Danish Crown announce sustainability goals

Danish Crown announce sustainability goals

Danish Crown has confirmed its intention to build a position as the world’s leading producer of sustainable meat, and will achieve this by halving its climate footprint per kilogramme of pork by 2030.

Before the end of 2019, 90% of the pigs supplied to Danish Crown’s Danish abattoirs will come from sustainability-certified farmers.

The vision the company have, is being a completely climate-neutral value chain by 2050.

As background to the project, Danish Crown point to climate scientists worldwide, some of whom say that meat is a big challenge for the Earth’s well-being, the climate, and living conditions for future generations. Believing that this is a fundamental challenge for all meat producers, including Danish Crown and Danish Crown’s owners, who are Danish farmers, the business model will now intensify its commitment to making the meat they produce more sustainable.

In a statement Jais Valeur, Group CEO of Danish Crown said: ”We believe that we’re going to see a huge market for sustainable meat in future. We want to capture this market and create a brand as the most sustainable producer of meat-based food products. We have a strong starting point, as our Danish owners are already leading the way on very many parameters, and this is something that we must now build on.

“By 2030, Danish Crown will have reduced its emissions of greenhouse gases for each kilogramme of pork it produces from farm to fork by at least 50 per cent compared to 2005. Even before the end of 2019, 90% of the pigs supplied to Danish Crown’s Danish abattoirs will come from sustainability-certified farmers, and the vision is for all meat from Danish Crown to be climate-neutral by 2050, all the way from farm to fork.”

Reduced climate impact

Danish Crown has actually commissioned researchers to calculate and document developments since 2005. The conclusion is that Danish farmers have reduced the climate impact of producing one kilogramme of pork by 25 per cent between 2005 and 2016, of which agriculture accounts for 18 per cent.

Jais Valeur, group CEO of Danish Crown.

Jais Valeur continued: “Pork has unjustifiably been in the firing line for climate impact. We’re going to change this, because we now know that we could have been talking about sustainability from as early as the mid-2000s. We cannot turn back the clock, but the results are there for all to see, and what we’re going to do is launch a concept which we, as well as our customers, can communicate and which is going to win the support of consumers, because at the end of the day, it’s the choices being made by consumers that will drive the transition.”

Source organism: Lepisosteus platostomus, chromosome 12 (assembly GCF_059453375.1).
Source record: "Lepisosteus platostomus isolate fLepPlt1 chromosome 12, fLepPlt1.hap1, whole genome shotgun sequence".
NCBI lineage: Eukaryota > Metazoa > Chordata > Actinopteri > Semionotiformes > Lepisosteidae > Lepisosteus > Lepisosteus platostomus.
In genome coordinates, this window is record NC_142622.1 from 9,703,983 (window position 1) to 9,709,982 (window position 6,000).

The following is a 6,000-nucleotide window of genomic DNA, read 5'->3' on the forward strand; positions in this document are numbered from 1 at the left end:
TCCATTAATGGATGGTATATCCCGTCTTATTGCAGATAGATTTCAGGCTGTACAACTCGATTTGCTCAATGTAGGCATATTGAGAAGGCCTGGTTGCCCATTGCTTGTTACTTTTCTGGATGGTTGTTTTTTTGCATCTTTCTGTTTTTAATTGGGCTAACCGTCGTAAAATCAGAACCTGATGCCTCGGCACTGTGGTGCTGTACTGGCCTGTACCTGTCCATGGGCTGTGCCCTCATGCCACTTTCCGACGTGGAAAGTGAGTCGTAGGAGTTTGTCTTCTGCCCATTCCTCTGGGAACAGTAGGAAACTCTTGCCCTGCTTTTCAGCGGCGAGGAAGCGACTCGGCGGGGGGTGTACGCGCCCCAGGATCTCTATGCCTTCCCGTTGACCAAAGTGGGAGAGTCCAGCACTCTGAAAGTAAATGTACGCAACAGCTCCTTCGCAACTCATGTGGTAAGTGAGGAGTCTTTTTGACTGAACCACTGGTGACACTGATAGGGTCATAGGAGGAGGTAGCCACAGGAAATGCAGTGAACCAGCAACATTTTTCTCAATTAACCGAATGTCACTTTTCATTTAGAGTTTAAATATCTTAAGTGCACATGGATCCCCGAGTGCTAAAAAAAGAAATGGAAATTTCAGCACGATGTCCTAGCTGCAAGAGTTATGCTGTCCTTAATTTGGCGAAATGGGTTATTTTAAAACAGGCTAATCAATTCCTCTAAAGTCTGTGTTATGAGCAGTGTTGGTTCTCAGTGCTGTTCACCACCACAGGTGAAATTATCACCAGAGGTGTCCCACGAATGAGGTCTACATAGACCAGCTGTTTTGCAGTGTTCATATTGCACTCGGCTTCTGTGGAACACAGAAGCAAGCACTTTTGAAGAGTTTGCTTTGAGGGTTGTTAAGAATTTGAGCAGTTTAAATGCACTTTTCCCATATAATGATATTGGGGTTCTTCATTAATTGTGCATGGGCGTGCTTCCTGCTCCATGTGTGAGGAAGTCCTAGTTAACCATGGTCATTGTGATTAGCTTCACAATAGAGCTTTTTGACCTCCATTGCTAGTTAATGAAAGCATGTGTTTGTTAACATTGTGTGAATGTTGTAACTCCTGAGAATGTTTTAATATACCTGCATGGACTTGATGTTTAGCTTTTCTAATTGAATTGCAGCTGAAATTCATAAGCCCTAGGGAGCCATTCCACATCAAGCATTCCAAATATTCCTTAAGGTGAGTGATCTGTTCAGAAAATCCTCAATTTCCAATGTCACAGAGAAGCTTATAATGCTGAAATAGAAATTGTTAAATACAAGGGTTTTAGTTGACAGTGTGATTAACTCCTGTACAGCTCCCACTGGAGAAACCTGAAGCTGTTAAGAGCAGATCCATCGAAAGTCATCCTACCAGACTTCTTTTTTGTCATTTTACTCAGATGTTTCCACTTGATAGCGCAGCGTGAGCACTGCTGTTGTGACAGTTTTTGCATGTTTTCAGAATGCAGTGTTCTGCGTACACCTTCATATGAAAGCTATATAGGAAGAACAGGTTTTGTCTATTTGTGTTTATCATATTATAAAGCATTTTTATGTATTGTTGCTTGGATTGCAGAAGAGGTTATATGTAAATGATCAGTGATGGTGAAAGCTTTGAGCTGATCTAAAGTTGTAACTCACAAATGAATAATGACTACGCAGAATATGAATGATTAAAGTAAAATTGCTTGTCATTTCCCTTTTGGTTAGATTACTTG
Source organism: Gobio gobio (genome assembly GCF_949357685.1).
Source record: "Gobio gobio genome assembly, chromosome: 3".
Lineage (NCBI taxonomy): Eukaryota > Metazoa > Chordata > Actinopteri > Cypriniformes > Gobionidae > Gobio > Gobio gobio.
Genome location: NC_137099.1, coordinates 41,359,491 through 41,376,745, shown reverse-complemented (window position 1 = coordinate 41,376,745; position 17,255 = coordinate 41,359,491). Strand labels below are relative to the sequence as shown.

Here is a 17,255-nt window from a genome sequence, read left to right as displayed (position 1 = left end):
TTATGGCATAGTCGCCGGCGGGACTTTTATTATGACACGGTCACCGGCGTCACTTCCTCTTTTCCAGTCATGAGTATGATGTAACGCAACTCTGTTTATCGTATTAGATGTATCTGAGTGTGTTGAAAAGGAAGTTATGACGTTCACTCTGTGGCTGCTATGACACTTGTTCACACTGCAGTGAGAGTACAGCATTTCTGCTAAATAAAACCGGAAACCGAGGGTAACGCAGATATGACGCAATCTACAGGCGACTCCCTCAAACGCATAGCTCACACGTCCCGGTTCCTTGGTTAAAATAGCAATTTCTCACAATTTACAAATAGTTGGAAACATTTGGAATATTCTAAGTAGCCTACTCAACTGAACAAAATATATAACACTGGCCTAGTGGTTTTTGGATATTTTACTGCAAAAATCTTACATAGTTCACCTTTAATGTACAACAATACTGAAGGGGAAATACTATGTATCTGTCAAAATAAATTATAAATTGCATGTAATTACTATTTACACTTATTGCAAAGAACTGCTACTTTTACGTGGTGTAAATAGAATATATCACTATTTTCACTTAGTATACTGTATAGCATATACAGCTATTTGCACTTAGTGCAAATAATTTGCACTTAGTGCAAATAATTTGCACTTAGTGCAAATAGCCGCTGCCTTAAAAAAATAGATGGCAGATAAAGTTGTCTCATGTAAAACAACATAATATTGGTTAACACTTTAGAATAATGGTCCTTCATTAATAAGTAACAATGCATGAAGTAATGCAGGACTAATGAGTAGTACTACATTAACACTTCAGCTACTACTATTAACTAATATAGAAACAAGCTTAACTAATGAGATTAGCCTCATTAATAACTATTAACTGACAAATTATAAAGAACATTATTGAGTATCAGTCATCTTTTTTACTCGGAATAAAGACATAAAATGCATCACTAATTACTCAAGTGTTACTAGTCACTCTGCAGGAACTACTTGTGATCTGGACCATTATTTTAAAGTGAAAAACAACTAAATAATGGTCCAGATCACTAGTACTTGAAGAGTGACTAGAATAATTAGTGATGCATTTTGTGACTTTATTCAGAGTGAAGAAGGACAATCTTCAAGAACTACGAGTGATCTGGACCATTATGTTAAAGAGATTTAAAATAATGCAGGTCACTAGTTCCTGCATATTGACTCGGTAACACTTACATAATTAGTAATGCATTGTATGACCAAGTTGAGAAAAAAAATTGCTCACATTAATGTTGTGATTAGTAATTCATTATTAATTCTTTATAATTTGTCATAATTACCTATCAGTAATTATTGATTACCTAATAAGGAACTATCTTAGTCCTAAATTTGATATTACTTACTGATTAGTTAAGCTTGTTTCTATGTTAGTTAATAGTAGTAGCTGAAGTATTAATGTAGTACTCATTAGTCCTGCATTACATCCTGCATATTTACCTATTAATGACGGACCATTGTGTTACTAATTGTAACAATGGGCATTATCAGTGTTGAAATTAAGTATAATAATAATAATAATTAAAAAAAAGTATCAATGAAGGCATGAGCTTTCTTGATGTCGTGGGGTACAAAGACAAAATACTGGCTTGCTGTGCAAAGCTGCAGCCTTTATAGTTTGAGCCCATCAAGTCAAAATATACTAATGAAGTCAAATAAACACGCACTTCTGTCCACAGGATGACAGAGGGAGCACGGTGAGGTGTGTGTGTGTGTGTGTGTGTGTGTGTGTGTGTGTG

The Danish Crown group are currently setting up a number of cross-organisational projects focusing on everything from energy and water consumption, to packaging and transport solutions. The aim is to define goals in all these areas and to establish a number of partnerships which will enable Danish Crown to identify new solutions in cooperation with both researchers and other companies in the industry.

“At our MEAT2030 conference in Copenhagen in autumn 2018, participants were practically queuing up to partner with us in the field of sustainable development. This is fantastic, because the path to a position as the world’s leading manufacturer of sustainable meat is one dotted with challenges that must be resolved.

“We’re reaching out to potential partners with whom to develop sustainable solutions, thereby enabling us to achieve our climate and sustainability goals, while simultaneously developing our business for the benefit of our owners,” says Jais Valeur.

Danish Crown has not yet finalised its climate goals for beef and veal, but say they will be closely aligned with the goals being set for Danish dairy production and Danish Crown’s sustainability certification for pork. However, the long-term vision of climate neutrality covers all the group’s activities.

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